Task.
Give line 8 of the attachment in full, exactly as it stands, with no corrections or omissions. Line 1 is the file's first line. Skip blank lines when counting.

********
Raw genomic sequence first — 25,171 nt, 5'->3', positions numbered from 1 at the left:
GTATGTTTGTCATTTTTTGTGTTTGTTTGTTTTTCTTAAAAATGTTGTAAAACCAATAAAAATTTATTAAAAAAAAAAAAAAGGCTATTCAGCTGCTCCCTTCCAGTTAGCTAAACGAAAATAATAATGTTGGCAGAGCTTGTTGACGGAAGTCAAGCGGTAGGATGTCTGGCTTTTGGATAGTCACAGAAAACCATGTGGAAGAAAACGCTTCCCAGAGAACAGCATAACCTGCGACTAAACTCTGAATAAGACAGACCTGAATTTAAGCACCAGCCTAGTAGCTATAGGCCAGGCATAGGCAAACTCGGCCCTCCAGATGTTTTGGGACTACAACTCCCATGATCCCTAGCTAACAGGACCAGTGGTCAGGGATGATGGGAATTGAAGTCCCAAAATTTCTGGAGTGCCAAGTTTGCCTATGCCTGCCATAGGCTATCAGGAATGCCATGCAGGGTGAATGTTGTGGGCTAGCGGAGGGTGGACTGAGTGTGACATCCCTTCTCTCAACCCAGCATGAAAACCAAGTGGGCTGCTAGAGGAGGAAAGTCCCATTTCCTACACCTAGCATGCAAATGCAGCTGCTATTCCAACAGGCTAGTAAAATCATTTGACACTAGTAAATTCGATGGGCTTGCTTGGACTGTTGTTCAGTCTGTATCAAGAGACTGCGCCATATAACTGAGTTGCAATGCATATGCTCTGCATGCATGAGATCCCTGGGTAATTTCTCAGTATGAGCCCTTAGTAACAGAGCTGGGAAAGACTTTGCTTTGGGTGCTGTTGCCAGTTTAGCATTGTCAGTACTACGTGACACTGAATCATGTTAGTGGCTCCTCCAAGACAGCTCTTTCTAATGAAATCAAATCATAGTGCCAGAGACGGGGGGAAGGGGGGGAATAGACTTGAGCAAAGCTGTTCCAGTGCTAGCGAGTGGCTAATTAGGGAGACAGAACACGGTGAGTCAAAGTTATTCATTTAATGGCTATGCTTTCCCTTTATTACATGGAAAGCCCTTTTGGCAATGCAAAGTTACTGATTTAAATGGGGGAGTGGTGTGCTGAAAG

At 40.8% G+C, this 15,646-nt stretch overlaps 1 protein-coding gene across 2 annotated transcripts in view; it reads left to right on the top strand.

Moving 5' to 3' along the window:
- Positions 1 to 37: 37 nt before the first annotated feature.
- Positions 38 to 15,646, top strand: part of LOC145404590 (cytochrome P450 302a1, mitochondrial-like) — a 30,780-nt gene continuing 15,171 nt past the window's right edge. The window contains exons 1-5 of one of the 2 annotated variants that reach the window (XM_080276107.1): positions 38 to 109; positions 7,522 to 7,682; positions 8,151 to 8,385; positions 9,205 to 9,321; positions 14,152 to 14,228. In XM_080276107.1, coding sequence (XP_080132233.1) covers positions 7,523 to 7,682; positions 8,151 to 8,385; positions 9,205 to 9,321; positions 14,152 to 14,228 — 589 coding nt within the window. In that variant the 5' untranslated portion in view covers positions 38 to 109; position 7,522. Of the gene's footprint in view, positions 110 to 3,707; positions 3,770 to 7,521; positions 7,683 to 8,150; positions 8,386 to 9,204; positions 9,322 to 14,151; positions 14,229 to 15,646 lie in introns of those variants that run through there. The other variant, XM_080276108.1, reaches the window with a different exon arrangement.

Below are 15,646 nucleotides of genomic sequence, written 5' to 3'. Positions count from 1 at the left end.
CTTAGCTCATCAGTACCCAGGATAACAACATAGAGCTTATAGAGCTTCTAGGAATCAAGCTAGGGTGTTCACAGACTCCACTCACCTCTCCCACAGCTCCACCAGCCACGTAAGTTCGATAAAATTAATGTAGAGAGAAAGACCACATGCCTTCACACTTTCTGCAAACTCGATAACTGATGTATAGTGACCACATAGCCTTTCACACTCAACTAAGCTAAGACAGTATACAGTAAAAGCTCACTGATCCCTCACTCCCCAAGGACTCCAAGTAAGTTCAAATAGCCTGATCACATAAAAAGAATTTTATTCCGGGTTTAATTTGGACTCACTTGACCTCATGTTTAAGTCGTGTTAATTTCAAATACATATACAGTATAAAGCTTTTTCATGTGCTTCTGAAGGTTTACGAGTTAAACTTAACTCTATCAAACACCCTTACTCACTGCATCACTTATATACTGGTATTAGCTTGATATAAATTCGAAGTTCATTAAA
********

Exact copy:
CTTAGCTCATCAGTACCCAGGATAACAACATAGAGCTTATAGAGCTTCTAGGAATCAAGCTAGGGTGTTCACAGACTCCACTCACCTCTCCCACAGCTCCACCAGCCACGTAAGTTCGATAAAATTAATGTAGAGAGAAAGACCACATGCCTTCACACTTTCTGCAAACTCGATAACTGATGTATAGTGACCACATAGCCTTTCACACTCAACTAAGCTAAGACAGTATACAGTAAAAGCTCACTGATCCCTCACTCCCCAAGGACTCCAAGTAAGTTCAAATAGCCTGATCACATAAAAAGAATTTTATTCCGGGTTTAATTTGGACTCACTTGACCTCATGTTTAAGTCGTGTTAATTTCAAATACATATACAGTATAAAGCTTTTTCATGTGCTTCTGAAGGTTTACGAGTTAAACTTAACTCTATCAAACACCCTTACTCACTGCATCACTTATATACTGGTATTAGCTTGATATAAATTCGAAGTTCATTAAA